A former expat’s ode to Rome

Piazza Navona in Rome. (Photo by Katy Sewall.)
Piazza Navona in Rome. (Photo by Katy Sewall.)

ROME — If you become an expat, or a former expat like me, eventually you will ask yourself this question: Can you go back? If you move home, will it feel right? If you revisit the foreign city where you once lived, will you find it the same?

In September 2013, I moved to Rome, Italy for a year. I had no agenda beyond exploration and self-discovery. As a result, I grew a lot personally. When it was time to move home to Seattle, I was expecting things to feel different. I had changed. Surely the world I left behind would have too.

There were new buildings. The traffic was worse. Rents had increased, evidence of a booming city. But the little things remained the same.

The old man wearing his black beret still passes my apartment window twice a day dragging his unwilling dog. His mustache is the same length. My neighbor has taken to wearing an Amish straw hat, but he still shuffles toward the coffee stand like clockwork accompanied by the same girlfriend.

And my old patterns came back. I no longer took the afternoon Roman nap. I ate meals at American times. I forgot self-exploration in favor of work so I had news to tell at parties. The cultural imperative to be somebody professionally regained its hold almost immediately.

Friends rarely asked about Rome. It could have never happened. But it did happen. I just couldn’t meld my experience abroad with life at home.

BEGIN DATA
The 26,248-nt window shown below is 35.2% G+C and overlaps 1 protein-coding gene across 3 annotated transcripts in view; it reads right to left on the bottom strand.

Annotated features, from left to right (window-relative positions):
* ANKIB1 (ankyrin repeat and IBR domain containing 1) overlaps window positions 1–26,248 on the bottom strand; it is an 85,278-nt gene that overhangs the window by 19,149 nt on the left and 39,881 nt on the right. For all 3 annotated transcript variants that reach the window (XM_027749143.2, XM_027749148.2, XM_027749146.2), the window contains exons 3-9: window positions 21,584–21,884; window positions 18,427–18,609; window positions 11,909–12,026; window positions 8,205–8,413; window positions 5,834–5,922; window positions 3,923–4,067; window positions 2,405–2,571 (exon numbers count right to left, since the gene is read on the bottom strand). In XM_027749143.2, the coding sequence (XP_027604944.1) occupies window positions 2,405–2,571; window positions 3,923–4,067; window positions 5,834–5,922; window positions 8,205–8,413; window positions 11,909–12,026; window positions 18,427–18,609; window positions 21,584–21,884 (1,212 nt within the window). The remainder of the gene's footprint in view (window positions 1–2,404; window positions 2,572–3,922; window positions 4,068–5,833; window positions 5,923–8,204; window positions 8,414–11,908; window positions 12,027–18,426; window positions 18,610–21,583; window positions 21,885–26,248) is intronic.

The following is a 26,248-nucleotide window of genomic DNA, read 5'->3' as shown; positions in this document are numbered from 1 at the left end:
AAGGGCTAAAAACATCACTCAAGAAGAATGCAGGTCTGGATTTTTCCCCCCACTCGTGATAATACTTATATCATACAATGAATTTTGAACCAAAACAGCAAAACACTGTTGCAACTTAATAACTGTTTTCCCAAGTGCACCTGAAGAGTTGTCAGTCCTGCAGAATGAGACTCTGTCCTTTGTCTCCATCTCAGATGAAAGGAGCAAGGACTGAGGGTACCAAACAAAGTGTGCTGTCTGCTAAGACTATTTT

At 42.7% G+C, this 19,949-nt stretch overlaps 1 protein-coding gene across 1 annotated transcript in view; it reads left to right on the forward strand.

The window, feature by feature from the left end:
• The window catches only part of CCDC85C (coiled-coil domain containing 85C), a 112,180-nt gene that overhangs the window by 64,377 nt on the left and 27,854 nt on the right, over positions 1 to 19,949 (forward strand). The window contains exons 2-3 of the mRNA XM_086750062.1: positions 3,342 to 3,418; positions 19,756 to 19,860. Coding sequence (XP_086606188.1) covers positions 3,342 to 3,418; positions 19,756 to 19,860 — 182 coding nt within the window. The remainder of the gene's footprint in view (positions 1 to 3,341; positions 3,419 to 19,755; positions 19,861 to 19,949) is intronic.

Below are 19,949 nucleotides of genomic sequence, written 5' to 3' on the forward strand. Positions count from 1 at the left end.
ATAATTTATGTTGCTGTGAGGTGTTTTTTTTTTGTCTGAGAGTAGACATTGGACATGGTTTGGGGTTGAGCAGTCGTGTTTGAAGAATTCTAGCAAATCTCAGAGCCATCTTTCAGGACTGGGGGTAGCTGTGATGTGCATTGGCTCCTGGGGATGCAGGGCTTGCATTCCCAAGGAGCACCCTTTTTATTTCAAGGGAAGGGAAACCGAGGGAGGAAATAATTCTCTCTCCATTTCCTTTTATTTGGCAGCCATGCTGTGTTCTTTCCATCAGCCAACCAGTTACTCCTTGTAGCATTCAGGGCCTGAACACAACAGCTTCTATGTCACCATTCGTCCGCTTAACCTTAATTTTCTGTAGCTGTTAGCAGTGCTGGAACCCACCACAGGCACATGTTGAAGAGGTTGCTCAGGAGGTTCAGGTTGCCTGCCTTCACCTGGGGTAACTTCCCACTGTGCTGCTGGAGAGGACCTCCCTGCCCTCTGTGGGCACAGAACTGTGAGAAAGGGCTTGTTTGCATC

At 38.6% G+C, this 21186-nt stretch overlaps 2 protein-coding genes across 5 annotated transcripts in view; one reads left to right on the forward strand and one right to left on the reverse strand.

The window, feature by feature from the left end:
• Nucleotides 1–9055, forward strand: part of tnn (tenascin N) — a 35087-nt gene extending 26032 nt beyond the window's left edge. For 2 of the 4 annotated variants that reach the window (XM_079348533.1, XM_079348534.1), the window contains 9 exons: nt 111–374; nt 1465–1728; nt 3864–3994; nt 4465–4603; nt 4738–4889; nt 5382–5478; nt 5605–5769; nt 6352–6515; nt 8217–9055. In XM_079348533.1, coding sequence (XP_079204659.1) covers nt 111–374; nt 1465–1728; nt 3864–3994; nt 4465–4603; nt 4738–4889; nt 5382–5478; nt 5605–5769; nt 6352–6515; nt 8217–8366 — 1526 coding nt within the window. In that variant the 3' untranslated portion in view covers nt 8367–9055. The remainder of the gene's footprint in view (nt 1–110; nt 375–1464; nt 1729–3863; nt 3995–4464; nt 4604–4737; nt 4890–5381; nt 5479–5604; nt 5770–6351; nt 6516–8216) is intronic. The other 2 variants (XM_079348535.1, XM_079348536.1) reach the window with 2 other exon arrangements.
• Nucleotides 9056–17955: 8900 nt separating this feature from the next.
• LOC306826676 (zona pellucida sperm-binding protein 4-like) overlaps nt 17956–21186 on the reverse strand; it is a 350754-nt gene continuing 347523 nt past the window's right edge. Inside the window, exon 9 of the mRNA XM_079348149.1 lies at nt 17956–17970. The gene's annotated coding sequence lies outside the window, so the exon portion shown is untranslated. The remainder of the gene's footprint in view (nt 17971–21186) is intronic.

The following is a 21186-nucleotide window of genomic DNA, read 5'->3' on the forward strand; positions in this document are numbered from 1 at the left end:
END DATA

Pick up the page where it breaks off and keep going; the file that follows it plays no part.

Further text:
The result — depression, wistfulness and longing. I had an overwhelming feeling of leaving things unfinished, like my growth process had begun the dance routine but it was dragged off stage before the grand finale.

I had become a person living in-between. I wanted to hang on to the self I discovered in Rome but “home” was heavy with high expectations. I had “been somebody” here before. Didn’t I want that again? If I answered no, what then?

So I worked hard. I made very little money. I drank too much sometimes. And at night I would lay in bed and try to picture myself sitting on the fountain steps in Piazza de Santa Maria in Trastevere. There, tourists eat pizza by the slice and drink diet soda. The pigeons get too close. The golden church and bell tower stand guard, counting the hours.

These details get fuzzy but they don’t go away completely. They are inside me. But if I got on a plane to Rome, would it feel like coming home? Would I no longer be in-between worlds? I had to know.

So here I am. It’s one year after I left and I’m sitting, writing, on those very same fountain steps.  Tourists sit beside me with pizza watching pigeons fight over a piece of crust. The weather is the same as I left it. Sun. A slight breeze.

And yet, everything feels different. I am aware that in a few weeks time I’ll be back on that plane heading for home. I don’t live here anymore. I used to feel sorry for tourists — that they had such a short time to walk these streets. Now I am one of them. My time is also limited.

I’ve given myself a month in Rome to find out if I will hit my stride and rediscover the parts of myself I left here a year ago. That’s what I am hoping for. But what if I do? Will I leave it all behind again or will I do better this time?

And just as I expected life to be different when I returned to Seattle, I hoped for the opposite here. I hoped all my favorite street performers would still be making the rounds. I wanted the same disgruntled grocery store clerk to angrily offer me a bag.

And here they are — just as I hoped.